Western Europe’s first vertical spaceport has been cleared for launch and hopes to see rockets flying in 2024

By | December 19, 2023

The SaxaVord spaceport in the Shetland Islands off the north coast of Scotland has officially become Western Europe’s first recognized spaceport capable of vertically launching rockets.

SaxaVord, located on Unst, the northernmost island of the Shetland archipelago, received a license from the UK Civil Aviation Authority (CAA) on Sunday 17 December. Although no launch date has been announced yet, the CAA said in a statement that the license “paves the way for missile launches on British soil from 2024.”

SaxaVord, one of two competing launch sites in Scotland, has partnerships with several small-scale development companies satellite launch vehicles, including Britain-based Skyrora, Germany-based HyImpulse and Augsburg Rocket Company, and U.S. aerospace giant Lockheed Martin.

Related: Europe’s first continental spaceport has opened in Norway

Skyrora, whose suborbital Skylark L rocket failed during a debut test flight in Iceland in December 2022 welcomed the new announcement. In an emailed statement, the company said it had previously applied for a CAA license to operate its vehicles from Britain and was awaiting the outcome.

“Two other licenses must be granted to separate entities before a launch can take place fully within the regulations: the Range Operator License and the Launching License,” Alan Thompson, Skyrora’s head of government affairs, said in the statement. “Skyrora has a live Launch License application under review and we eagerly look forward to approval being granted in early 2024 to conduct a launch at SaxaVord in the summer.”

Rocket Company Augsburg also expects to give its first performance orbital flight of SaxaVord next year, according to previous reports Space News. Recently her compatriot HyImpulse received £3.4 million from the UK Space Agency to fund testing of its hybrid propulsion rocket at the Shetland site and plans to launch a suborbital test rocket from Australia in early 2024.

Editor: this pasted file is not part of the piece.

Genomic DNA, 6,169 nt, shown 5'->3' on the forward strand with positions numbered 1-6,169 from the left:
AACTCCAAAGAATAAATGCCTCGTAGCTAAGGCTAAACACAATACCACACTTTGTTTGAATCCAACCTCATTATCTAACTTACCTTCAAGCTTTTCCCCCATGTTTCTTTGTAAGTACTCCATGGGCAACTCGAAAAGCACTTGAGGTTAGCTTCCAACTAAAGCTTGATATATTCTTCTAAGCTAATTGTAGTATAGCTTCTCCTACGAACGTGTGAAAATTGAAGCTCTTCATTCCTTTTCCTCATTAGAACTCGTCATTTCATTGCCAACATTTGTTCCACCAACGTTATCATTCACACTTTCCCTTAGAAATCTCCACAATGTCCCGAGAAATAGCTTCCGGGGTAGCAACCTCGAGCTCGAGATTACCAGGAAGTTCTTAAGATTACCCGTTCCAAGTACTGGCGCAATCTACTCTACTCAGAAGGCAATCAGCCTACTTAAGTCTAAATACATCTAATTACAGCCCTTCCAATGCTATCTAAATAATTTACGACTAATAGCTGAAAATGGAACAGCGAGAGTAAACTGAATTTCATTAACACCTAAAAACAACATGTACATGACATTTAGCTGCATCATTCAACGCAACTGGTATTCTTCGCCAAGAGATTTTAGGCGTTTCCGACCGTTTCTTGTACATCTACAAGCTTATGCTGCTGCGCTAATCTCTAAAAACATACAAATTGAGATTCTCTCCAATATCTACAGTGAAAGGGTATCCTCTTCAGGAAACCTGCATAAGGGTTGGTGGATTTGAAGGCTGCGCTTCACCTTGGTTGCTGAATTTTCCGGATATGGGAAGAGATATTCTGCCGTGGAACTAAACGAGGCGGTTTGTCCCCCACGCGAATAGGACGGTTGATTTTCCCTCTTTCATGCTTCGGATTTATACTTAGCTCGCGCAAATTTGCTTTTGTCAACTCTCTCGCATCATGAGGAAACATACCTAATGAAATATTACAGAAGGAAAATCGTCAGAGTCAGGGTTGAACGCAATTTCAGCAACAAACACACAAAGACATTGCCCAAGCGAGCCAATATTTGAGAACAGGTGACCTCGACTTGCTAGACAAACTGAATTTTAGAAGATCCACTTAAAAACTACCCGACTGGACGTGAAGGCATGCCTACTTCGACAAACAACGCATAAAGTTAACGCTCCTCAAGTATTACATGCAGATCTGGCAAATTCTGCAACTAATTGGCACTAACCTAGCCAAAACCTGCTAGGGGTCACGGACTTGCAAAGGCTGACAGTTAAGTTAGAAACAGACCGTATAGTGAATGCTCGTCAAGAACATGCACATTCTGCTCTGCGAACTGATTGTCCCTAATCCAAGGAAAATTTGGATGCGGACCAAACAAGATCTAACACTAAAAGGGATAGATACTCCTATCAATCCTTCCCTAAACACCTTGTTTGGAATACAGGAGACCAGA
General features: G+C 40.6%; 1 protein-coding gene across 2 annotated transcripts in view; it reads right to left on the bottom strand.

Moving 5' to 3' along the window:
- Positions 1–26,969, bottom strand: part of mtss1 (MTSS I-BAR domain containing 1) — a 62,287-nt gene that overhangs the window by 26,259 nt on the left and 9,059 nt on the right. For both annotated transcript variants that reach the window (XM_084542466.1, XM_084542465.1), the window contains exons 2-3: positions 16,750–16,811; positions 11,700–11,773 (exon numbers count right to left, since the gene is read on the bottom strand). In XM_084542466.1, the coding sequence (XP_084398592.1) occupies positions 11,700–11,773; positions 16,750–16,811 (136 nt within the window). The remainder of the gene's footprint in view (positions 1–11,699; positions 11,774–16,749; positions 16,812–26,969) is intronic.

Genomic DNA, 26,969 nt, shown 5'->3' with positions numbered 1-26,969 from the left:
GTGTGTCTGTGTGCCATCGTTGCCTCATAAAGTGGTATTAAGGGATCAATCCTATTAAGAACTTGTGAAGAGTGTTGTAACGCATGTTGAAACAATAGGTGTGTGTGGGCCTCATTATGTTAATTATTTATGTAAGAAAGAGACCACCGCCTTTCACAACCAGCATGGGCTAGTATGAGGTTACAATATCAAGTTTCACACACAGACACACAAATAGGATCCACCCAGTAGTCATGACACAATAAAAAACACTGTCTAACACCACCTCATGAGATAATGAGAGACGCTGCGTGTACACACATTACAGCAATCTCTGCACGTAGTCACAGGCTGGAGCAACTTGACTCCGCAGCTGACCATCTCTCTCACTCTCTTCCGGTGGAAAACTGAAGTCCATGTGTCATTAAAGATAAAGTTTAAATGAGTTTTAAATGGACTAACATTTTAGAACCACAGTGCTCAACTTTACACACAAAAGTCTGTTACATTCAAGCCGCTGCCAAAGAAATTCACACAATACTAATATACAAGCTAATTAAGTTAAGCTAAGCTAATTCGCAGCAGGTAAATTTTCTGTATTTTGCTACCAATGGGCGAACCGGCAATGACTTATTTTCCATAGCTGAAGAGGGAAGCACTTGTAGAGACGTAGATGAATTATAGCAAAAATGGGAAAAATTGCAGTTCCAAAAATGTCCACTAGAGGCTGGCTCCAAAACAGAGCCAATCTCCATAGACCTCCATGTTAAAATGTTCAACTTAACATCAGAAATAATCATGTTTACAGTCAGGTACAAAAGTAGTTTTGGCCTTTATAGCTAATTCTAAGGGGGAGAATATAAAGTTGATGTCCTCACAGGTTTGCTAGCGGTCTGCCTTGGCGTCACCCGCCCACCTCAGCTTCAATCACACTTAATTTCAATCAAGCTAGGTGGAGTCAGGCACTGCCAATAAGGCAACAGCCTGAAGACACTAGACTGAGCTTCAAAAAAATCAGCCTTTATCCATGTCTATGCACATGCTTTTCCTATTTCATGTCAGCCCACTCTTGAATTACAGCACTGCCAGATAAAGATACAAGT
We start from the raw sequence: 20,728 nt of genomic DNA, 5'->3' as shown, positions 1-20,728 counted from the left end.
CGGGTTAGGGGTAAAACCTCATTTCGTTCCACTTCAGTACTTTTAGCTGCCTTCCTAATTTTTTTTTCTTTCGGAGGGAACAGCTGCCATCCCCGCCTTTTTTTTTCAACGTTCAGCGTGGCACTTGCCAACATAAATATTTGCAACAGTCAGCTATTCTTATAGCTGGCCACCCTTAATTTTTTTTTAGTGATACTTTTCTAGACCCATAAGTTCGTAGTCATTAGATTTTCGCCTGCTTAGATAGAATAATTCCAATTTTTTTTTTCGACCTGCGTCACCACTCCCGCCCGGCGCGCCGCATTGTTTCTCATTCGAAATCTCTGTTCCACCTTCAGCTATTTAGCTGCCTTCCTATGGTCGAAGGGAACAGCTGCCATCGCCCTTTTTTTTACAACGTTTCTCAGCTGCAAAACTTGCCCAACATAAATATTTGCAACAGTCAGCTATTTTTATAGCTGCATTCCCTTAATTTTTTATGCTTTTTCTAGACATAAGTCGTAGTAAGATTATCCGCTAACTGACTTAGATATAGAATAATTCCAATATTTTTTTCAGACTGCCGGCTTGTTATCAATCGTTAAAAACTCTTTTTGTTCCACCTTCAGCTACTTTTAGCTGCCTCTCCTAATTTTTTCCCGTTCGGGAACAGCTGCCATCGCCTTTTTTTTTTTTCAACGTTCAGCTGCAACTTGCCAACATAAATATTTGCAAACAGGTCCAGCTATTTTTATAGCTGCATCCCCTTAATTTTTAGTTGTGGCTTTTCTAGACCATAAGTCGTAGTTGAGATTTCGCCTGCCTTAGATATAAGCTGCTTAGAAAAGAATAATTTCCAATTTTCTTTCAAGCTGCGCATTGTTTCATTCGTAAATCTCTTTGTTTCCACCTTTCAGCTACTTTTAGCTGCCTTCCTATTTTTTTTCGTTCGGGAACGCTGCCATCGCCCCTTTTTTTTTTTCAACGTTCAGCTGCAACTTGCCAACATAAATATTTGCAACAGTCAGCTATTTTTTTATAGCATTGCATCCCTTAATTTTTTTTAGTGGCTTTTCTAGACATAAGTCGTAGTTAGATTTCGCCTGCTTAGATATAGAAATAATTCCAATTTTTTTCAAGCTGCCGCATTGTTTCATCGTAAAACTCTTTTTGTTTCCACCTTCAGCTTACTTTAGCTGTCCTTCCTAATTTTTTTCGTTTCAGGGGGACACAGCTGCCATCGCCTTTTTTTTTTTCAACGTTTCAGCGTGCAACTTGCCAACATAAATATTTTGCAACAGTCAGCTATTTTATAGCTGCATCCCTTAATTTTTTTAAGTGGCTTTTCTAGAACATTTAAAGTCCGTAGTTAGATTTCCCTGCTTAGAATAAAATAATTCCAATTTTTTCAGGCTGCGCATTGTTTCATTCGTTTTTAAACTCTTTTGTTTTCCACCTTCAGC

SaxaVord is one of three UK launch sites vying to become Europe’s leading space centre. The Sutherland Spaceport, located on Scotland’s north coast, about 420 kilometers southwest of SaxaVord, is still awaiting a permit. But this site, located on the picturesque A’ Mhòine Peninsula, appears to have lost traction with rocket companies as it has struck just one major partnership: with Britain-based Orbex, which is developing its biofuel Prime launch vehicle in nearby Forres.

Britain has another licensed spaceport – Newquay in Cornwall – where the failed launch attempt took place Virgin job last year. Although the company has been converted Boeing 747 successfully lifted off from Newquay runway in January 2023 with the Launcher One micro-rocket on board, but that launcher failed shortly after being released from the aircraft carrier.

Because Virgin Orbit has since filed for bankruptcy, there are currently no plans to fly rockets from Cornwall, which can only support horizontal launches, meaning rockets are launched from aircraft after being carried to high altitudes under the wings.

SaxaVord could therefore offer the long-awaited repeat of the first British rocket flight. Despite the Virgin Orbit problem, the British government has not soured on rocket flights and recently published a report lessons learned report which details the major issues that led to the failure of Virgin Orbit.

In a webinar accompanying the release of the report, Colin MacLeod, head of UK space regulation at the CAA, said nine rocket companies have submitted license applications to the authority and are awaiting decisions, according to Space News.

Related stories:

– Northern Lights (aurora borealis): what they are and how to see them

– A spaceport startup launched the first rocket from a floating launch pad in U.S. waters

— The Nova Scotia spaceport project aims to launch cleantech rockets

Thanks to the SaxaVord license, the spaceport can organize up to 30 launches per year. The United Kingdom, which has a strong small satellite manufacturing industry, hopes that the ease of launching a British-made satellite from a British port on possibly a British-made rocket would be an advantage to SaxaVord and its counterparts can give to customers compared to other countries. their foreign competitors.

“The award of SaxaVord’s spaceport license by the UK Civil Aviation Authority is a hugely exciting milestone as we look forward to the first vertical launches from UK soil in the coming year,” said Matt Archer, Launch Director, UK Space Agency at the CAA . rack. “Reaching this stage is a testament to the hard work of SaxaVord Spaceport and partners across government, leading us to achieve our ambitions for Britain to be the leading provider of small satellite launches in Europe by 2030.”

The British government had originally announced plans to build spaceports in Britain in 2014. Four years later, Sutherland, SaxaVord and Cornwall received funding to get rockets off the ground. But since then, competition in Europe has increased. In October 2023, Spanish rocket startup PLD Space successfully launched its suborbital Miura 1 rocket from Huelva in southwestern Spain.

Leave a Reply

Your email address will not be published. Required fields are marked *